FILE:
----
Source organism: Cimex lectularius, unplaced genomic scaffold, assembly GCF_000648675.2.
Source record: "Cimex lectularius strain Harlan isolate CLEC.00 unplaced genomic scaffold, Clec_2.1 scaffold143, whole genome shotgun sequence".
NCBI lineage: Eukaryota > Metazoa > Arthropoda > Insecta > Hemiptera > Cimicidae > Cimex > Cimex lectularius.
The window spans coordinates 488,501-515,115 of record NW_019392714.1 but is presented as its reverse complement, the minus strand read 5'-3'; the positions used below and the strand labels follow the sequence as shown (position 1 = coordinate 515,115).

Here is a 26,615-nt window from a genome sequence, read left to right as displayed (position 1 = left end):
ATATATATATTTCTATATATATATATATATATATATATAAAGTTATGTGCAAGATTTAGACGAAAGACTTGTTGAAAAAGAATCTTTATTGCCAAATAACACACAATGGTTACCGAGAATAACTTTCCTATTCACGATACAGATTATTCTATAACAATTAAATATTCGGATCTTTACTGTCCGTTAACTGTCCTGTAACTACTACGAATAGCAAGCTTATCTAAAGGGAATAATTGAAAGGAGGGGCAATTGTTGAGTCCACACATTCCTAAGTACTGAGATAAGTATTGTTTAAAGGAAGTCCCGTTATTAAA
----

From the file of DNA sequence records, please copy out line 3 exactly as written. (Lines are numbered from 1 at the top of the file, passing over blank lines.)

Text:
NCBI lineage: Eukaryota > Metazoa > Arthropoda > Insecta > Hemiptera > Cimicidae > Cimex > Cimex lectularius.